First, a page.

The expectations of young people indicate the areas of intervention on which to direct dialogue and action. 96% want greater commitment and sacrifice for protect the environment and combating climate change; 85% appreciate politicians and the movements they can build proposals from below and shared; 75% of young people want to hear about it solidaritywhile 67% condemnation any discriminatory act or attitude or racist; for 66% it’s time to be back more pro-European. The most notable social fractures, those that should be at the center of the program of an ideal party, are: the less precarious workhonesty, the environment and the generational change in politics.

In 2070, Italians will be 47 million, 12 less than the current figure. Neither will migratory movements be able to bridge this gap. The pandemic has had a negative effect on births. Nationally, the average number of children in five years went from 1.37 to 1.27. What does Italy need? Employment and social inclusion, immigration, political courage, demographics, social security and the country’s economic balance are challenges on which the voice of experts is clear.

Alessandro Rosina, scientific coordinator of the Youth Report of the Toniolo Institute, and full professor of Demography at the Catholic University, illustrates precisely the dynamics underway and the possible strategies to deal with them. “The Western world is entering a new phase of its own the weakening of the working age population. Some countries such as Sweden and Germany have been able to react, but Italy has not managed these imbalances. On the one hand, immigration is an important factor in responding to demographic imbalances, on the other hand we cannot think of attracting immigrants without economic development and labor and social integration. In addition, both economic development and integration remain weak if it does not also improve the employment of young people and women. To reverse the course it is necessary address the housing problem considering how much young people earn in their first job. Interrelated with this is the question of transportation and redevelopment of the neighborhood which must have high requirements in terms of environmental, technological and energy efficiency. “All the factors that put young people, new families, in a position to think about the future in a more optimistic way and, therefore, also have a reproductive perspective.”

In Italy there are 27 places in nursery schools for every 100 children between 0 and 2 years old and the average age of birth of mothers is now 32 years. Only rent weighs 22% on the average income of young people in the semi-central area (The Sun24Hours given). So first you need to address the issue of services, starting with childrenthat it is necessary to extend and not to reduce, with attention to the flexibility, the costs, the waiting lists.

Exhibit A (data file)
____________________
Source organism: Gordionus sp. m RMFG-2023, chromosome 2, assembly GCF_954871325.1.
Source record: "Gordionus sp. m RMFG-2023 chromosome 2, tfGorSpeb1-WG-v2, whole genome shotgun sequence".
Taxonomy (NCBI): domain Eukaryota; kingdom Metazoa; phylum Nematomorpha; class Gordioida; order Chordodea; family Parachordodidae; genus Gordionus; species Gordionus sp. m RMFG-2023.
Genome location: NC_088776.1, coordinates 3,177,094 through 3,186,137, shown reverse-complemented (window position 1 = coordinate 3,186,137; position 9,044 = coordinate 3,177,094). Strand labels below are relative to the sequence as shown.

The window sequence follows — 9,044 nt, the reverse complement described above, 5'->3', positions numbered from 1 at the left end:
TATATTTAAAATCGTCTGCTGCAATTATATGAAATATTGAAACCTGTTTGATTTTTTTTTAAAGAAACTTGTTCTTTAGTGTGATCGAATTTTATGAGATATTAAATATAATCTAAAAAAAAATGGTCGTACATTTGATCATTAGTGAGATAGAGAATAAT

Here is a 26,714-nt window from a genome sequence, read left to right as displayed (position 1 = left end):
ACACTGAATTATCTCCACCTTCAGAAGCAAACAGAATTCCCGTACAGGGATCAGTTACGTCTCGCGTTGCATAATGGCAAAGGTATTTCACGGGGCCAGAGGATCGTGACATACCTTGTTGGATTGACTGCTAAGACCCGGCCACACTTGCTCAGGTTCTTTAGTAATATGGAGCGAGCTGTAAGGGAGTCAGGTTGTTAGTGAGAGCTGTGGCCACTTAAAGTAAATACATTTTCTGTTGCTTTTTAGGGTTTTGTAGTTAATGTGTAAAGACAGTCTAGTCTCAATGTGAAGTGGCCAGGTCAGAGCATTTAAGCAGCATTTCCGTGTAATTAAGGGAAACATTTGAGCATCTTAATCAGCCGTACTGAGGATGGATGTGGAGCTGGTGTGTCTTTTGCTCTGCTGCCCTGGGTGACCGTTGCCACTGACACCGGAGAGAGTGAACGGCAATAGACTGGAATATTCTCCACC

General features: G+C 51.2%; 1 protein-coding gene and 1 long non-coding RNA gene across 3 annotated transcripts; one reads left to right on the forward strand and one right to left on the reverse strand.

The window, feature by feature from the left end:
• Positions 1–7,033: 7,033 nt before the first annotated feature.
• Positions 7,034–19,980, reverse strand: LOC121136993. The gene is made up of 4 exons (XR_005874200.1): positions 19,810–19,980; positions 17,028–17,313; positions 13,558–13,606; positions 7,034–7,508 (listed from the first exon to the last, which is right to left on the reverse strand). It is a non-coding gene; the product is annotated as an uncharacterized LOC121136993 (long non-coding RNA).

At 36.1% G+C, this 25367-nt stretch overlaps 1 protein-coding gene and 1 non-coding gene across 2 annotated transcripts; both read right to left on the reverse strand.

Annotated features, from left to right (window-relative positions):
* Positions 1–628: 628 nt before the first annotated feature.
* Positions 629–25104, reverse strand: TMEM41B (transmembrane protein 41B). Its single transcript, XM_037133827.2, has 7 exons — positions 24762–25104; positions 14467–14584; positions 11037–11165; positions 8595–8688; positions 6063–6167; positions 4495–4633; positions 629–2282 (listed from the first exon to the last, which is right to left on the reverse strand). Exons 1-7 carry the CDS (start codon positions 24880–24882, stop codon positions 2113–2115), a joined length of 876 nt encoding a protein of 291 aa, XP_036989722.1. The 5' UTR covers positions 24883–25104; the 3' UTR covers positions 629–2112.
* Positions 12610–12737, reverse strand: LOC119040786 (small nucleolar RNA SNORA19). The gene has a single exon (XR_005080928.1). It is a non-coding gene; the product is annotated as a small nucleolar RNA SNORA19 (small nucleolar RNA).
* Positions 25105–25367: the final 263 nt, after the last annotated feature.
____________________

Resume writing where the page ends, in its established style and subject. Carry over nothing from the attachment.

Yuval Noah Harari outlined the field of hospitality and the reception of migrants as the testing ground for the future of European identity: “While Europe was built on the assumption of overcoming cultural differences between Germany and France. “Italy, on the other hand, could collapse due to its inability to manage cultural differences between Europeans and migrants.” Immigrants are younger and therefore have more childrenthey do the work that Italians don’t want to do e they will pay us pensions. Immigration to be part of the solution requires overcoming the very low integration experienced so far: they earn on average 38% less than Italian workers, live thanks to illegal work and early school leaving is very high.

There is huge potential for investing working women and child education. Up to the age of 30, the female employment rate in Italy is similar to that in France and Sweden. But when women are absent, perhaps to have a child, they no longer return or if they return they find precarious jobs. The pandemic has exacerbated inequalities and now more than ever a family-centered political plan is needed to ensure women have the same job opportunities as men and that the boys also take care of their children. As for children, the school needs to invest more training of quality technicians and new technologies, not replacing them but integrating them with the humanities and linguistics disciplines.

To have children it is essential to believe in a positive future. Uncertainty about the future and the objective conditions of the present, combined with the lack of public policies, are elements that condition the choice of young people to start a family and stop working in our country. 2021 was the year of planning the new phase of the country’s development following the unprecedented and unexpected impact of the pandemic. The Italian government has developed the PNRR (National Recovery and Resilience Plan) which contains ambitious projects, funded mainly with Next Generation Eu resources. Therefore, 2022 marks the beginning of a new stage. To lay a solid foundation for the future, Italy must put it at the center the improvement of the human capital of the new generationsand, an increasingly scarce asset in which to invest systemic solutions to demographic decline with a vision of sinclusive and sustainable development on the axes of digital and green transition. We need a real policy of support for the family and a new model of reception and integration of immigrants within a global plan that guarantees the long-term social stability of the country.

The challenges are complex and must be faced by looking to the horizon of sustainable development so that today’s limits do not become the reality of tomorrow.”, Marcella Mallen.